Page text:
No decision on when new NCT law will take effect; staff await clarity
Officials and experts said they are waiting for the Gazette notification from the Union home ministry, bringing into force the national capital’s new administrative framework, and which will decide crucial questions on subjects that fall exclusively under the domain of the Lieutenant Governor, the future role of the Delhi assembly, and the definition of “day-to-day administration”.
The Union home ministry is yet to decide on the date from which the controversial Government of National Capital Territory of Delhi (amendment) Act, 2021 will come into effect, senior MHA officials said on Tuesday, even as Delhi government officials outlined a number of areas where they need clarity.
There is also some concern whether the staff strength in the office of the Lieutenant Governor -- now the government, according to the law -- is adequate to handle the increased volume of paperwork as all files will now have to be sent to him.
On Sunday , March 28, the Union ministry of law and justice issued a gazette notification to the effect that the law has received the President’s assent. But a senior home ministry official said on condition of anonymity that a decision on when the law will come into effect hasn’t been made yet.
With government offices resuming on Tuesday after a holiday on account of Holi, the Delhi government, in its first reaction since, said it still is exploring its legal options.
“Certainly, the Supreme Court is one way for us to appeal against this black law. But a final decision will be taken only after our discussions with legal experts are over,” said Gopal Rai, Delhi environment minister and convener of Aam Aadmi Party’s Delhi unit, who insisted that the law went against a July 2018 Supreme Court judgement that demarcated power between the government and the L-G.
Officials in the Delhi secretariat, from where the Delhi government functions, said there is ambiguity on several aspects. “The Act makes it amply clear that all files will have to be sent to the L-G and all functionaries will have to wait for the files to return from the L-G’s office -- an additional process which could delay day-to-day administration -- but will the L-G actually ask all files to be routed through him or will there be specific topics or subjects that he would like to remain informed about? We are hoping that the ministry of home affairs will clear such doubts in its final notification,” a senior official said on condition of anonymity.
Shakti Sinha, a retired IAS officer who has served in the Delhi government, said the law actually clears all ambiguities that currently exist in Delhi’s governance, which leads to frequent confrontations between the L-G and the political executive , with bureaucrats caught in the middle.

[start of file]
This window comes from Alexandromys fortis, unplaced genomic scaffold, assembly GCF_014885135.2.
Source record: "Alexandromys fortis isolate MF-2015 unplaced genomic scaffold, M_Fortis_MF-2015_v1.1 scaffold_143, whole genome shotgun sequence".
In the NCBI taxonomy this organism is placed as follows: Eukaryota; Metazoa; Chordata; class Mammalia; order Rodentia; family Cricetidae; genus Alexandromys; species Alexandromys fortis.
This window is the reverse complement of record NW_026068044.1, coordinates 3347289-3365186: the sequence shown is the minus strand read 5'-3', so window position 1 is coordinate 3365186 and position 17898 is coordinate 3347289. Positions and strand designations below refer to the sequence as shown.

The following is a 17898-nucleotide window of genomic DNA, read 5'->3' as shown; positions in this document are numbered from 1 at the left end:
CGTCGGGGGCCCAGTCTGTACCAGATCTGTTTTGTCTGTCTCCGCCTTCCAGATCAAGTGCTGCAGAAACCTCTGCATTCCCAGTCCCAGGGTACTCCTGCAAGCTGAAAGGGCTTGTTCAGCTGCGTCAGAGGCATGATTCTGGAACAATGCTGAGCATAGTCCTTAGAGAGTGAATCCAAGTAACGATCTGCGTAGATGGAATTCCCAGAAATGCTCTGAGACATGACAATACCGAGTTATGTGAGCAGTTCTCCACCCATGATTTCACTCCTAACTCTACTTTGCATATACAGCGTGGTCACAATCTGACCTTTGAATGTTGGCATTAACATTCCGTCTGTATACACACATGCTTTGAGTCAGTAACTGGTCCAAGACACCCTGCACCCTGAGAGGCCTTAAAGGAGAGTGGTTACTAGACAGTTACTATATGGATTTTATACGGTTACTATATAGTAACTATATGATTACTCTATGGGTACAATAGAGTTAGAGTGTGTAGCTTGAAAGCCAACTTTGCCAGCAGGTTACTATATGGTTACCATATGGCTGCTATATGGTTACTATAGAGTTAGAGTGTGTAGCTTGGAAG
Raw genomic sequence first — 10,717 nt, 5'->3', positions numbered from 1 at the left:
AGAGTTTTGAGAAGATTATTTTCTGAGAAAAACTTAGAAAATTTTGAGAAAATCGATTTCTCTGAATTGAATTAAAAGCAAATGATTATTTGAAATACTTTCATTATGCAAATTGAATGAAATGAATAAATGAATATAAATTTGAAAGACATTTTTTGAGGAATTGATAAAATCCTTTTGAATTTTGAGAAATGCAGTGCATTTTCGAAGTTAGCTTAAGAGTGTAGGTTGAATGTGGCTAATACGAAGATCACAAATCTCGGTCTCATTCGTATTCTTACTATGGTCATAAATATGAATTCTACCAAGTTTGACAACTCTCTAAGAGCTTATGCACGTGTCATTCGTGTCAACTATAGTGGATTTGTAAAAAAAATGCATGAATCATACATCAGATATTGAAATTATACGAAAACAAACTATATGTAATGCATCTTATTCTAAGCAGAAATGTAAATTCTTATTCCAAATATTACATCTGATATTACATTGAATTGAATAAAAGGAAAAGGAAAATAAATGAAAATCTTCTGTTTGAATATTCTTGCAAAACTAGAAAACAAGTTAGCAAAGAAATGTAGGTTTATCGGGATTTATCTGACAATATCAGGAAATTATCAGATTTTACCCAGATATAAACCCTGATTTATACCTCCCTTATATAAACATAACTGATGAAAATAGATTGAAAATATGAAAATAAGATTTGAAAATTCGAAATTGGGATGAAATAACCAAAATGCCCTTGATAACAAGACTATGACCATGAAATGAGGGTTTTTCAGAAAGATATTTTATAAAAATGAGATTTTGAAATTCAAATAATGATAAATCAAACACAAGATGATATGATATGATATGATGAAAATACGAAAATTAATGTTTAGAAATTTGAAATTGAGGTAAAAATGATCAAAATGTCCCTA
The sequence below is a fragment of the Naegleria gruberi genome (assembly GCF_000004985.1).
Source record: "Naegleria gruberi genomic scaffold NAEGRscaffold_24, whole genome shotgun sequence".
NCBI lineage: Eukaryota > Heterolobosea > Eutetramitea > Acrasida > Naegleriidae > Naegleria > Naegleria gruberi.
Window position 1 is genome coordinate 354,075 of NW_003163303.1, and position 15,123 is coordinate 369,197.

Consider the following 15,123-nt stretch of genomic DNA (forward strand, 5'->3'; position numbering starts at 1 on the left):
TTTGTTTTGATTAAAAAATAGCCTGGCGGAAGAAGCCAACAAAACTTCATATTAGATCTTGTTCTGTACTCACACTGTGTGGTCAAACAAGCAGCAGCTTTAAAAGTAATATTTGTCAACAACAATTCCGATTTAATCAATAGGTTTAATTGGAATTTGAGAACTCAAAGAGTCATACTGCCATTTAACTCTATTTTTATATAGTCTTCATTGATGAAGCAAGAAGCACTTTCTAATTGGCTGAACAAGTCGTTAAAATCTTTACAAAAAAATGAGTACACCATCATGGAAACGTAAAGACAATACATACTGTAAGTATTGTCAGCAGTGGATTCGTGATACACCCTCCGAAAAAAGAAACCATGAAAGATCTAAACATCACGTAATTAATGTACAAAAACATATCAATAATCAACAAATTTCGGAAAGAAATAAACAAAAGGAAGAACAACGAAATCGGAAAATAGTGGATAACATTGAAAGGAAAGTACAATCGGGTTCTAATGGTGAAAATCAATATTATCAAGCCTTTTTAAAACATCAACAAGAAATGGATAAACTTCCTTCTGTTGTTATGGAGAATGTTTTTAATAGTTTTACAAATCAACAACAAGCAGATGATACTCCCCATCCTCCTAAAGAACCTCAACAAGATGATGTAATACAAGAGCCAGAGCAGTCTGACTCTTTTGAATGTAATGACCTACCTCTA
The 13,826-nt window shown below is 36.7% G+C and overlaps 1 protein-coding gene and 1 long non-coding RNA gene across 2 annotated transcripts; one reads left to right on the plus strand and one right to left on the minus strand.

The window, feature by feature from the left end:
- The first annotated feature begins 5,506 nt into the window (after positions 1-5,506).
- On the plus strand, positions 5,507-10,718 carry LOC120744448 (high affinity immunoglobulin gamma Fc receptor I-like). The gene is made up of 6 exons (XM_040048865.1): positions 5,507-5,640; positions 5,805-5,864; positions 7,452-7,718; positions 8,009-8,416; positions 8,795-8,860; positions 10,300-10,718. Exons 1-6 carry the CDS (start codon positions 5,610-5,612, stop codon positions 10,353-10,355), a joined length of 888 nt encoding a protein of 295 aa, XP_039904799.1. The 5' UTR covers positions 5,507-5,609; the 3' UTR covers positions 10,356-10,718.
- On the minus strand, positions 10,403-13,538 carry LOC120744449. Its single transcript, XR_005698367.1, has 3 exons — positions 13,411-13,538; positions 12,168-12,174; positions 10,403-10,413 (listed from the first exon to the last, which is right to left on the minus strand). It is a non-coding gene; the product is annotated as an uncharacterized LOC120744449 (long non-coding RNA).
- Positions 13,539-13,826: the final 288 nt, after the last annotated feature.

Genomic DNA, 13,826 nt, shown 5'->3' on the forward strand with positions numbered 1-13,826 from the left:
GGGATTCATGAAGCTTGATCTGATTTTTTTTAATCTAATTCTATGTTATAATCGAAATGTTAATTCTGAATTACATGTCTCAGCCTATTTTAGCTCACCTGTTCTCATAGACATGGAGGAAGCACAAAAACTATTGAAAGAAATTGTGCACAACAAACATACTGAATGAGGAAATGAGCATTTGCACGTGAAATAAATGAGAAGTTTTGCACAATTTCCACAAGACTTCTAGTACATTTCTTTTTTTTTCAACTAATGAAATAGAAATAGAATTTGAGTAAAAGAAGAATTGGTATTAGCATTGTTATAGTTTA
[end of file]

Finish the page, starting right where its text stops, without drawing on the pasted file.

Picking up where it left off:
“This law clarifies the provisions of the Constitution. Even the Supreme Court judgment of July 2018 stated that the L-G should work in the aid and advice of the council of ministers, but until now, L-G could hardly give his opinion on anything because no file except those on land, police, law and order and services used to go to him. Previous governments in Delhi have operated the same way (as prescribed by the new law) -- all files used to go to the L-G -- and yet their functioning never used to be hampered. This Act will also clarify which files will need to go to the L-G and which won’t,” he said.
The L-G’s office did not comment on the matter, but officials at Raj Niwas said on condition of anonymity that the L-G’s secretariat might need more staff.
“Right now, the team of the L-G’s office is relatively small. There is one senior official each for matters related to the police, services departments, DDA, municipal corporations and day-to-day governance. With all files coming to the L-G’s office, a restructuring may be required, which may include recruiting more officials,” said one official .
An official in the Delhi Assembly secretariat said one of the ambiguities that need clarity is the definition of “day-to-day administration”. For instance, this person added on condition of anonymity, would a committee looking into riots such as the February 2020 one, be allowed. The assembly does have such a panel.
Former secretary of the Lok Sabha and the Delhi Assembly SK Sharma said the Act will render the assembly useless. “It may well be disbanded in that case as the law now even raises questions over the validity and necessity of having Question Hour in the House,” he said.
PDT Achary, former secretary-general of Lok Sabha said the law will increase red-tape. “There will be a lot of back and forth of files. The L-G now has the power to pick up any matter and send it to the President for his opinion if he differs with the Council of ministers. A lot will also depend on how the L-G and the political executive balance their powers.”
Sinha said what the law proposes is practiced in a similar fashion in Washington DC.